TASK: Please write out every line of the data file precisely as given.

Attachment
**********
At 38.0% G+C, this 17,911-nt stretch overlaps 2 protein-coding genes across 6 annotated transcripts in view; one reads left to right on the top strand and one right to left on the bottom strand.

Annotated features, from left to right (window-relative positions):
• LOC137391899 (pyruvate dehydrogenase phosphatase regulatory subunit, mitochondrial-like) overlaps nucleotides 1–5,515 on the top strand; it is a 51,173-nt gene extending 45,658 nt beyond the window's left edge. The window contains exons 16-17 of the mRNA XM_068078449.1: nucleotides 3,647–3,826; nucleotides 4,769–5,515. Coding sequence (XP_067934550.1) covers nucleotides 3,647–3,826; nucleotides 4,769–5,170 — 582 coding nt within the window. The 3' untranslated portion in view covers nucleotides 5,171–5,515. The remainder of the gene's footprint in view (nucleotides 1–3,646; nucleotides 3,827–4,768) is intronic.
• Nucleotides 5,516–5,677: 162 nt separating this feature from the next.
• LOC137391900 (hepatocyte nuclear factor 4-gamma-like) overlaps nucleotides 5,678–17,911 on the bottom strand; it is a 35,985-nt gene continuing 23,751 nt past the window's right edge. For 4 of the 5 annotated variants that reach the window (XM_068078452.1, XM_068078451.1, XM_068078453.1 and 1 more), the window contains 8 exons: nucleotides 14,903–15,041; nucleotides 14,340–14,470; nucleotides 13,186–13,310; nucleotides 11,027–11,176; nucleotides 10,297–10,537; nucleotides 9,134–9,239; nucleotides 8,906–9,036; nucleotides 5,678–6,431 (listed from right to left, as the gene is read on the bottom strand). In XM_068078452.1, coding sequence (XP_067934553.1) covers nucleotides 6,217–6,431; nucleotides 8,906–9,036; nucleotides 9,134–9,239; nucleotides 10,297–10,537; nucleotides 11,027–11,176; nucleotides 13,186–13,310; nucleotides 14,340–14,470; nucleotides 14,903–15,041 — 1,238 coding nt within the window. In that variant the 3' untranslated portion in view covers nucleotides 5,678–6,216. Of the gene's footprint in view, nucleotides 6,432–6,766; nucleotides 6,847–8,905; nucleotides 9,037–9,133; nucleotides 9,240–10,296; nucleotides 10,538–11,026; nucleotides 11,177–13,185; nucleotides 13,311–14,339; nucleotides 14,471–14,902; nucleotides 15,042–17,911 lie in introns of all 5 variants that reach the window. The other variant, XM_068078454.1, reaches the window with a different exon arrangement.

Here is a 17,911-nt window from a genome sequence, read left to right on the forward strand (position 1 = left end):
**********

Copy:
At 38.0% G+C, this 17,911-nt stretch overlaps 2 protein-coding genes across 6 annotated transcripts in view; one reads left to right on the top strand and one right to left on the bottom strand.

Annotated features, from left to right (window-relative positions):
• LOC137391899 (pyruvate dehydrogenase phosphatase regulatory subunit, mitochondrial-like) overlaps nucleotides 1–5,515 on the top strand; it is a 51,173-nt gene extending 45,658 nt beyond the window's left edge. The window contains exons 16-17 of the mRNA XM_068078449.1: nucleotides 3,647–3,826; nucleotides 4,769–5,515. Coding sequence (XP_067934550.1) covers nucleotides 3,647–3,826; nucleotides 4,769–5,170 — 582 coding nt within the window. The 3' untranslated portion in view covers nucleotides 5,171–5,515. The remainder of the gene's footprint in view (nucleotides 1–3,646; nucleotides 3,827–4,768) is intronic.
• Nucleotides 5,516–5,677: 162 nt separating this feature from the next.
• LOC137391900 (hepatocyte nuclear factor 4-gamma-like) overlaps nucleotides 5,678–17,911 on the bottom strand; it is a 35,985-nt gene continuing 23,751 nt past the window's right edge. For 4 of the 5 annotated variants that reach the window (XM_068078452.1, XM_068078451.1, XM_068078453.1 and 1 more), the window contains 8 exons: nucleotides 14,903–15,041; nucleotides 14,340–14,470; nucleotides 13,186–13,310; nucleotides 11,027–11,176; nucleotides 10,297–10,537; nucleotides 9,134–9,239; nucleotides 8,906–9,036; nucleotides 5,678–6,431 (listed from right to left, as the gene is read on the bottom strand). In XM_068078452.1, coding sequence (XP_067934553.1) covers nucleotides 6,217–6,431; nucleotides 8,906–9,036; nucleotides 9,134–9,239; nucleotides 10,297–10,537; nucleotides 11,027–11,176; nucleotides 13,186–13,310; nucleotides 14,340–14,470; nucleotides 14,903–15,041 — 1,238 coding nt within the window. In that variant the 3' untranslated portion in view covers nucleotides 5,678–6,216. Of the gene's footprint in view, nucleotides 6,432–6,766; nucleotides 6,847–8,905; nucleotides 9,037–9,133; nucleotides 9,240–10,296; nucleotides 10,538–11,026; nucleotides 11,177–13,185; nucleotides 13,311–14,339; nucleotides 14,471–14,902; nucleotides 15,042–17,911 lie in introns of all 5 variants that reach the window. The other variant, XM_068078454.1, reaches the window with a different exon arrangement.

Here is a 17,911-nt window from a genome sequence, read left to right on the forward strand (position 1 = left end):